The games people play (and not on a computer)

Psychiatrist Eric Berne’s bestselling book, Games People Play, was first published in 1964. It describes more than 100 different games people play in their personal and professional relationships. Unfortunately, the passage of time does not appear to have eliminated any of these games.

Last week, I was involved in three separate businesses with people-related issues. In the first business, the game being played was: “Why this does this always happen to me?” A manager was seriously struggling in his relationship with an employee.

In the second business, the game being played was: “If it weren’t for them …” An employee was blaming their underperformance on the business owners.

In the third case, the business was looking at hiring a particular candidate for a role with a clear position description. We held a proactive meeting to discuss the candidate. This was the longest but easiest meeting. It centred on how much energy the candidate would use in the various functions of the job and where they might struggle.

In all three meetings, the tool used to determine a clear course of action was an Extended DISC® assessment. In the first two meetings, reports were produced that compared how the people involved in each case communicated and made decisions. It was then possible to coach the people I was dealing with in how to effectively communicate with the other person and remove the conflict.

In the third meeting, the company was pleased to know the behaviour in the report was the predictable behaviour of the candidate. This enabled the company to plan how to communicate with the candidate – if hired – and what training or resources might be needed to make that person more effective in their dealings with staff and customers.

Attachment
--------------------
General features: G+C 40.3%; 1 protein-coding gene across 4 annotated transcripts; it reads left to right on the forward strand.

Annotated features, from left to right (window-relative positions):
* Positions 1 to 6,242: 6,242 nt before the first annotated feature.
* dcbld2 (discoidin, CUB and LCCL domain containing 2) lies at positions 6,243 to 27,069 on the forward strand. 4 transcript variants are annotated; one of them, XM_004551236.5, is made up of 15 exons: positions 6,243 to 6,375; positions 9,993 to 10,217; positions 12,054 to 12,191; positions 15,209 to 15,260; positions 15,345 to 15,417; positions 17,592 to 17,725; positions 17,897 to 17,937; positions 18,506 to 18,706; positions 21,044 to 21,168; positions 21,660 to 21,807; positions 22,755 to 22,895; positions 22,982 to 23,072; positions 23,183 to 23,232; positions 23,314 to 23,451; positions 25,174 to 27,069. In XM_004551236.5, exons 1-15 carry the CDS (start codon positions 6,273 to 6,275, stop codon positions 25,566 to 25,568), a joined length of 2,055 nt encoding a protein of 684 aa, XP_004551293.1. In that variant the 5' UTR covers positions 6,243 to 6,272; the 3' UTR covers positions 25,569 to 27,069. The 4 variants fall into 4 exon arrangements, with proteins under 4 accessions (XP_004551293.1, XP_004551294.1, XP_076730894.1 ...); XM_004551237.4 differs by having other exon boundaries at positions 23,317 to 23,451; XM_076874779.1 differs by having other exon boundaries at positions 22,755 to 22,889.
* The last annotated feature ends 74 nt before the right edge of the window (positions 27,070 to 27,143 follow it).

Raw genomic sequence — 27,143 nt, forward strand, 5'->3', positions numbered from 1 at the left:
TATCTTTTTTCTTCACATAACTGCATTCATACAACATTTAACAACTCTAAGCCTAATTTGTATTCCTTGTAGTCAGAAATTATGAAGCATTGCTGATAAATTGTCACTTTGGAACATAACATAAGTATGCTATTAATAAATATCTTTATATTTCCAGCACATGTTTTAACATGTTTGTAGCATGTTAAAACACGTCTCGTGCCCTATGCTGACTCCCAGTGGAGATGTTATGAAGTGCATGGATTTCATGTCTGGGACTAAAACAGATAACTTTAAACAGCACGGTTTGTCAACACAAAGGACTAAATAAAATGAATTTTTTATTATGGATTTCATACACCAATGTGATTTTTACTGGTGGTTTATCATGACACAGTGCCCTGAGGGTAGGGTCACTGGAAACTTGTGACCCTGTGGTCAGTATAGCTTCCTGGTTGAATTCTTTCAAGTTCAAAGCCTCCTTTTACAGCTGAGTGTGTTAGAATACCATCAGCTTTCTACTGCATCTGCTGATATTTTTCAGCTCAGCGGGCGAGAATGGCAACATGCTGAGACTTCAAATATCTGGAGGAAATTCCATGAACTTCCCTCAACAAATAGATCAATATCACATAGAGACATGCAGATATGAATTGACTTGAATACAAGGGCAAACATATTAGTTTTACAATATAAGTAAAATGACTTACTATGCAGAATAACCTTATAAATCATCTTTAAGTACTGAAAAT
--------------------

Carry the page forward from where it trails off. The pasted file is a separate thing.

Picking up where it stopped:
There are many psychometric assessments available for you to use. Use one to gain greater self-awareness and improve your shortcomings when dealing with other people.

I favour the Extended DISC® assessment for a couple of reasons. Firstly, it is about the amount of energy you use in your day-to-day life, particularly when dealing with other people and situations. Secondly, you can generate separate reports for different roles from one assessment. This means people do not need to continually re-take assessments, which can be costly in terms of time and money.

If you would like to discuss how psychometric testings or profiles might assist you in hiring, managing and retaining staff, I would love to hear from you. Email me at

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